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Singapore military vehicle seizure

Debate on import laws in Terrex trial could have ‘major implications’ for shipping firms

District Court schedules three-day preliminary hearing to clarify multiple legal issues

PUBLISHED : Tuesday, 25 July, 2017, 4:23pm
UPDATED : Tuesday, 25 July, 2017, 10:55pm

Hong Kong courts should clarify the extent of a shipping carrier’s responsibility when it comes to transporting strategic commodities, according to lawyers defending the shipmaster and shipping company charged over the nine Singaporean military vehicles temporarily detained in the city last year.

Their concern prompted the District Court to schedule a three-day preliminary hearing starting on December 11 as prosecutors also agreed that there was a need to clarify multiple legal issues before they take pleas and set the case for trial.

Defence counsel Joseph Tse Wah-yuen SC said the unprecedented debate on the subject will have major implications for the city’s maritime services industry when local courts lay down the correct interpretation of the Import and Export Ordinance.

His clients – mainland shipmaster Pan Xuejun, 39, and shipping company APL CO. PTE – were jointly accused of importing strategic commodities without the necessary licence after Hong Kong custom officers impounded nine Terrex armoured troop carriers last November 23, their biggest haul of strategic commodities in two decades.

Singapore military vehicles case moved to District Court, defendants face harsher penalties

Prosecutors claim they had imported nine vehicles designed or modified for military use under a sea waybill into Hong Kong without having an import licence issued by the director general of trade and industry, contrary to a stipulation under the ordinance, an offence punishable by an unlimited fine and seven years’ imprisonment.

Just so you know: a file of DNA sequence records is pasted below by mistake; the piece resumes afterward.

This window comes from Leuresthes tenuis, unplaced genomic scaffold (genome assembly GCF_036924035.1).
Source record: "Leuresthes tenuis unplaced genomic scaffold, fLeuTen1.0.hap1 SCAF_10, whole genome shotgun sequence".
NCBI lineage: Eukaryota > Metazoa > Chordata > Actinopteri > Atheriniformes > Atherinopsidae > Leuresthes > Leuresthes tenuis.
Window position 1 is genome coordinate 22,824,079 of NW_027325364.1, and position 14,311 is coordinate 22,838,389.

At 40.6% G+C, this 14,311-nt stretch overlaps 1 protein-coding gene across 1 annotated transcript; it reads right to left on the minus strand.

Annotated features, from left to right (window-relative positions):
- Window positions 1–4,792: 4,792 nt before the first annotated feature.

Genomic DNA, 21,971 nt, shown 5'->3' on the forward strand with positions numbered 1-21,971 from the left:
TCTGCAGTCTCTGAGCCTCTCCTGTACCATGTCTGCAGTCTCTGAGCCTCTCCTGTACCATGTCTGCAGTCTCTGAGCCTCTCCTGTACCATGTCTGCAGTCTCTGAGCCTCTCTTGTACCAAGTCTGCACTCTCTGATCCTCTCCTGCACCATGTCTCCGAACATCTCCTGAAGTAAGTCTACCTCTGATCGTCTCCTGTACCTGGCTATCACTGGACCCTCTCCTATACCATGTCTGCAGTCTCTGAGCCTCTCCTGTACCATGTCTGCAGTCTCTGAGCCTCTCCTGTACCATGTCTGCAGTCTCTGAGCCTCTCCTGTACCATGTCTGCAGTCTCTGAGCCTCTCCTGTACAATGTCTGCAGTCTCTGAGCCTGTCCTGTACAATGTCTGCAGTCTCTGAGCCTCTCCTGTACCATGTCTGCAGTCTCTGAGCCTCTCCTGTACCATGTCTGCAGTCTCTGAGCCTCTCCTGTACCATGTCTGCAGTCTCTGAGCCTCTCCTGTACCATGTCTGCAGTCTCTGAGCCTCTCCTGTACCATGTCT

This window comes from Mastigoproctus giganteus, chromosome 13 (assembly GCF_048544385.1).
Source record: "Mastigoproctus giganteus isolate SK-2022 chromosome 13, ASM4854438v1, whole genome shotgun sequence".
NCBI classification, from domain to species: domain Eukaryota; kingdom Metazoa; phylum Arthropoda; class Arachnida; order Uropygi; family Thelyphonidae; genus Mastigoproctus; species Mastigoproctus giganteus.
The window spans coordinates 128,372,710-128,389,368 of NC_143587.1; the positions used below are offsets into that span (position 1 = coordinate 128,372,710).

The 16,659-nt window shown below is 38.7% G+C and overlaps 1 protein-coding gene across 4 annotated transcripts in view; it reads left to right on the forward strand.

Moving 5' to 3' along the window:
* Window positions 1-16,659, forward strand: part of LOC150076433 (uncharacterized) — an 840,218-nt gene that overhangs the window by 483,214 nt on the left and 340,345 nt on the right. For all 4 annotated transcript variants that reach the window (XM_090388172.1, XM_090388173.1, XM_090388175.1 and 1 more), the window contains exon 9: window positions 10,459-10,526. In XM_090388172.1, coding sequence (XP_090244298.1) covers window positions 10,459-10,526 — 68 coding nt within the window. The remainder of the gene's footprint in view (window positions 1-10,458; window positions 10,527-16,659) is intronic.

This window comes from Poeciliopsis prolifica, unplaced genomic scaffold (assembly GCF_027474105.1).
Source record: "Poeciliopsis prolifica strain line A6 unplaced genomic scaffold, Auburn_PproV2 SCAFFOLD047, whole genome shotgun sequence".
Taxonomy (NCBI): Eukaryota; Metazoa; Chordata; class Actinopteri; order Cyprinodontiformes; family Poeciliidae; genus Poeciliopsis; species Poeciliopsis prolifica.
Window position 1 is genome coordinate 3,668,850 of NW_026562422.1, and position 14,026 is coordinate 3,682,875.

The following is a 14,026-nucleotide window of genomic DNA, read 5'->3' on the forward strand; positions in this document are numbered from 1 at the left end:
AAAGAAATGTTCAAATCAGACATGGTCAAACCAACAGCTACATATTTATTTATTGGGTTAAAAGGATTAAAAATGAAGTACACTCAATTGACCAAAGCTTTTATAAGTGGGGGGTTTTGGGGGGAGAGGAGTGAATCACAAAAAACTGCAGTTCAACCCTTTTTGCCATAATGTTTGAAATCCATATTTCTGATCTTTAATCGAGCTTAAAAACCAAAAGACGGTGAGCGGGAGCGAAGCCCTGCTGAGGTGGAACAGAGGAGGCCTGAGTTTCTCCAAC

But Tse argued on Tuesday that the stipulation did not apply to carriers like his clients.

“I hope the court will offer a correct interpretation of the ordinance,” he told judge Kwok Wai-kin. “Do they have a responsibility to ensure they have the necessary licence?”

Tse also asked the court if the Common Law defence of mistaken belief applied to the disputed stipulation and reiterated his query on the need to prosecute on the basis of a joint enterprise.

In a joint enterprise, the accomplice of the party who committed the crime is equally liable if prosecutors can prove there was an agreement between them to break the law. Tse had earlier asked the prosecution why his clients were facing joint charges instead of separate ones.

Both questions are expected to be debated at the preliminary hearing.

Prove defendants had agreement to import Singapore military vehicles without licence, defence demands in Terrex case

“Then we decide our next step in the case,” Tse said. “If in the end the court rules that [the stipulation] does not apply to carriers, we reserve the right to apply costs because we’ve requested prosecutors to amend the charge, but they have rejected us.”

The nine Terrex armoured troop carriers were intercepted while en route to Singapore from the Taiwanese port of Kaohsiung after a military training exercise.

The vehicles were released and returned on January 27, after Hong Kong’s customs chief Roy Tang Yun-kwong said his department did not detect any role by the Singapore government in the possible breach of the licensing requirement.